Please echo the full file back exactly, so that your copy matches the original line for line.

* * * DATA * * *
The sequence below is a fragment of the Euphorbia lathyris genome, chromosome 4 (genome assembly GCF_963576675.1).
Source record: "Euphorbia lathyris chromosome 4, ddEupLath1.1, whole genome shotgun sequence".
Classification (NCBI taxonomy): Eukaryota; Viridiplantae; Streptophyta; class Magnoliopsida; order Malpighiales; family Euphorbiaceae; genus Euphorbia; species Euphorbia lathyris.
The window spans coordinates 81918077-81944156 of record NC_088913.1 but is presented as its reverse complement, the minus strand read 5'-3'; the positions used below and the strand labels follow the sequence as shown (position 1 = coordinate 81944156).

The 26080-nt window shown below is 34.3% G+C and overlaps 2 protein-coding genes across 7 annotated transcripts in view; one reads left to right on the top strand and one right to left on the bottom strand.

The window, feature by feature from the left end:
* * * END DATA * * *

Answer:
The sequence below is a fragment of the Euphorbia lathyris genome, chromosome 4 (genome assembly GCF_963576675.1).
Source record: "Euphorbia lathyris chromosome 4, ddEupLath1.1, whole genome shotgun sequence".
Classification (NCBI taxonomy): Eukaryota; Viridiplantae; Streptophyta; class Magnoliopsida; order Malpighiales; family Euphorbiaceae; genus Euphorbia; species Euphorbia lathyris.
The window spans coordinates 81918077-81944156 of record NC_088913.1 but is presented as its reverse complement, the minus strand read 5'-3'; the positions used below and the strand labels follow the sequence as shown (position 1 = coordinate 81944156).

The 26080-nt window shown below is 34.3% G+C and overlaps 2 protein-coding genes across 7 annotated transcripts in view; one reads left to right on the top strand and one right to left on the bottom strand.

The window, feature by feature from the left end: